Soo… after a lot of time has passed I got far enough into the source code to make it happen for my use case!
TLDR first because this is going to be a big post:
I extended the PBRMaterial with a second and third normal map. They are applied upon each other.
I would be glad if someone could look into my code to give me feedback on how to improve on it.
As far as I have seen you could do something similar with the PBRCustomMaterial but I have to change the maps within the lifetime of the material. I couldn’t figure out how to do that with the existing methods.
One normal map:
Three normal maps combined:
I don’t have a playground because it is typescript, custom classes, etc but you can find a demo project with the full source code on my github.
So here is what I have done. This is going to be very technical:
After digging a lot in the PBRCustomMaterial, PBRMaterial and PBRBaseMaterial I finally understood it well enough to replicate what PBRCustomMaterial does.
I added tow textures for detail normal maps. They can be scaled independently from the main bumpmap as they use separate uniforms for the texture matrices. Also I added a multiplier for each texture so you can use the same texture with different strengths on multiple materials as detail texture.
After one of these textures change the defines and for the shader are rebuilt. The custom NameResolve also looks if the shader was already built with that specific set of defines and makes the engine use the cached version if so.
AttachAfterBind sets the textures, matrices and infos for the textures if they are ready. I wanted to use the same method as PBRBaseMaterial uses but there is no way to access the UniformBuffer without duplicating a huge part of the material. As these values can be set on the effect directly I used this solution.
Also I use a custom garbage collection that relies on hasTexture() on my other project so I updated that method to look for the detail textures.
For the shader I updated the bumpFragment. I could have written an updated fragment into the shader part store or replace the current one but I couldn’t find a reason for that at the moment as it is used as include in the fragment shader code anyway.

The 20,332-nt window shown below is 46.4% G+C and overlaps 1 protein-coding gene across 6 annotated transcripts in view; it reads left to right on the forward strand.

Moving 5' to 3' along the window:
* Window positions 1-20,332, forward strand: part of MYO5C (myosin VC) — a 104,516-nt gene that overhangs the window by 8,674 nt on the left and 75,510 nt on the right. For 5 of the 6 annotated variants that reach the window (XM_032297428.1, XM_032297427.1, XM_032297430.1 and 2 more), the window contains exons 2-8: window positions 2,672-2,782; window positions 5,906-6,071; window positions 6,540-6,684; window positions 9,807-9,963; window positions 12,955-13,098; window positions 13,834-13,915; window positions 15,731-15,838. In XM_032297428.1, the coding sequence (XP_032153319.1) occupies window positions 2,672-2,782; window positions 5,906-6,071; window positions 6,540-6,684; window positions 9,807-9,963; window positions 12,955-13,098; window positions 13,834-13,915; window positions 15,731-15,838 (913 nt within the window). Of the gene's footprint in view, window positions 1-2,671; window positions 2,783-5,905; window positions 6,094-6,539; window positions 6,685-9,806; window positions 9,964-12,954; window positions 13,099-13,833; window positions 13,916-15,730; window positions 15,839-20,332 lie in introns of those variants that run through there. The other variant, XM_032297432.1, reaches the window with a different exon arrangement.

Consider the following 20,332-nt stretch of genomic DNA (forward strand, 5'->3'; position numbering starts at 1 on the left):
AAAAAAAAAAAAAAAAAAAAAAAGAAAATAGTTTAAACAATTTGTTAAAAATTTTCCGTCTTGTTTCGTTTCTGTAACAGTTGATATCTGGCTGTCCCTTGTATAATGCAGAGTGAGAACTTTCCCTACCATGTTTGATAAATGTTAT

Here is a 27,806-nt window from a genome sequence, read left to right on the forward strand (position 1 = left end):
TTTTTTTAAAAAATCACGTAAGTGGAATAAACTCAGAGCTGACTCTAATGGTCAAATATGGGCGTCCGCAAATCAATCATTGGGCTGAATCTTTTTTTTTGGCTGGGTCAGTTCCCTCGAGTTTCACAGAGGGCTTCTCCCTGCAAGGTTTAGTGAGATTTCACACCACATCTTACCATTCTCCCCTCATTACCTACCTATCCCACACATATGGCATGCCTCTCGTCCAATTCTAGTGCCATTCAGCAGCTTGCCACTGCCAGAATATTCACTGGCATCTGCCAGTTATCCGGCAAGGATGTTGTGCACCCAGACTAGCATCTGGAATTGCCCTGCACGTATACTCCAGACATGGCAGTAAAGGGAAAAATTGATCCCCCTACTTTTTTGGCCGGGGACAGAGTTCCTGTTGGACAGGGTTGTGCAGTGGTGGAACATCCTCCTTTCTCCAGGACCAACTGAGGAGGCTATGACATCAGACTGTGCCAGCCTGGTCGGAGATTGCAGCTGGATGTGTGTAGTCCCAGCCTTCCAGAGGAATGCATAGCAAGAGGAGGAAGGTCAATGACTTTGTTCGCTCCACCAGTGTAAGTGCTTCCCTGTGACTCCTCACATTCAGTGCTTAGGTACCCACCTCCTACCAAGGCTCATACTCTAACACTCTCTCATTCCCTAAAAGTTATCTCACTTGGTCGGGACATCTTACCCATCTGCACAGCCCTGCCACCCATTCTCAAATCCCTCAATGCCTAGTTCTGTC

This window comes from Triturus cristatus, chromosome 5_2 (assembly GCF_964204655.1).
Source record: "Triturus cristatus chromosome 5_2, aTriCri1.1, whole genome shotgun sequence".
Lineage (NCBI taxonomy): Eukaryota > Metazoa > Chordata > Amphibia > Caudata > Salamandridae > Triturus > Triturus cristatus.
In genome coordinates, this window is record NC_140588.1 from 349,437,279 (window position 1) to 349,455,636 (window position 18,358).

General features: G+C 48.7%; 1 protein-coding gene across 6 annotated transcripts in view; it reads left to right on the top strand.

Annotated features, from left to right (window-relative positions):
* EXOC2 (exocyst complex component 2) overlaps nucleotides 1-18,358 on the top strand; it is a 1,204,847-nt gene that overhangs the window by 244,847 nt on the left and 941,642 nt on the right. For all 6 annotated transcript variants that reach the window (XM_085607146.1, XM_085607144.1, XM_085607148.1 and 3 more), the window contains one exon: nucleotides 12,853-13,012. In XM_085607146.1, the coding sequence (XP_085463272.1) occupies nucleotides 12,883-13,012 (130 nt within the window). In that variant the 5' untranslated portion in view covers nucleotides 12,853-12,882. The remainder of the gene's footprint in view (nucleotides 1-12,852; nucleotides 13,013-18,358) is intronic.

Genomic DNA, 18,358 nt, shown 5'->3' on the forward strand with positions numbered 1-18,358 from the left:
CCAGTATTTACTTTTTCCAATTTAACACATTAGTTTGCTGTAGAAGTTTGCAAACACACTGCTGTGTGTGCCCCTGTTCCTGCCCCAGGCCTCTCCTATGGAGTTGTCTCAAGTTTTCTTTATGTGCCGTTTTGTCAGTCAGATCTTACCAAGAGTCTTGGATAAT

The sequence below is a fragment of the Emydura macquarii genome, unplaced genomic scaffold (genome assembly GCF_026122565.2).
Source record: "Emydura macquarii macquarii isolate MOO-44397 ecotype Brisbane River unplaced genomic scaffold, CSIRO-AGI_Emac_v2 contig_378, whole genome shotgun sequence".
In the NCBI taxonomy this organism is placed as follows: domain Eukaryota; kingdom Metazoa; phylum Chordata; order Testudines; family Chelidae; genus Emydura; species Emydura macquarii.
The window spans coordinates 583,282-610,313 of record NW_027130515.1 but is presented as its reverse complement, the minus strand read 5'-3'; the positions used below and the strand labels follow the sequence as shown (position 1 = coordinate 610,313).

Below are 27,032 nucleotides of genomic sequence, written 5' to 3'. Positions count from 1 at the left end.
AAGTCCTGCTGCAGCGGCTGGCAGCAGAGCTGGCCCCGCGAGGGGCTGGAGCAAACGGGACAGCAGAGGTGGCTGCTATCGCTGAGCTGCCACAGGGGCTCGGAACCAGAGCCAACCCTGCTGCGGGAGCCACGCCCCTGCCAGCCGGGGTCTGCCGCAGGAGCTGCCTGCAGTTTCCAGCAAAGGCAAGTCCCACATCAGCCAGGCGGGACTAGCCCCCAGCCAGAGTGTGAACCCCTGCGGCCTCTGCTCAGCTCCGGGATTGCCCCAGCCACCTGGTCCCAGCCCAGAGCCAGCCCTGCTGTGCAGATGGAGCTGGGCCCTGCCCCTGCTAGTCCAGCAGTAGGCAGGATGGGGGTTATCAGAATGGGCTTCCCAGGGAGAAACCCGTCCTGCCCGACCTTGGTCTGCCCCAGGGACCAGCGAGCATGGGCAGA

What I did here is to use the same method as the regular tangent space normal uses. It is applied on the already altered normal from the regular bumpMap. This is a bit on the heavy side processing wise but it is exactly the blending method I need in my case.
By the way… the uv coordinates are calculated in the vertex shader code for the other maps… but as they use vMainUV1 for the first set of UVs and this is a varying I used that in the fragment shader directly. Works in my use case
- It only works for tangent space normal maps
- I might have missed some edge cases where the shader might crash. I am not a pro at shader designing at the moment
– I think I forgot something to make the bumpFunctions accessible when the regular bumpMap is not set.
- The detail normals always use the first UV set
- Parallax Occlusion is only calculated on the main bumpMap. Would have to alter the bumpFunctions to change that.
This works surprisingly well for my case but as mentioned above it does not cover all possible uses. If yours is similar feel free to use it.
As it is I can’t make a pull request or anything because too much is missing. That said you can surely use this to improve on it and fully flesh it out. Sadly I don’t have enough time on my hand to work through all of it.
I still would be glad if at least one detail map would become a default feature but now I can use this in the meantime.
Also: This was a great practice on building my own material extensions.
PS: Did you know it is really easy to make a customProceduralTexture with a pixelshader that calculates a normal map from a bumpmap? I accidentally learned that in the process of researching all this stuff.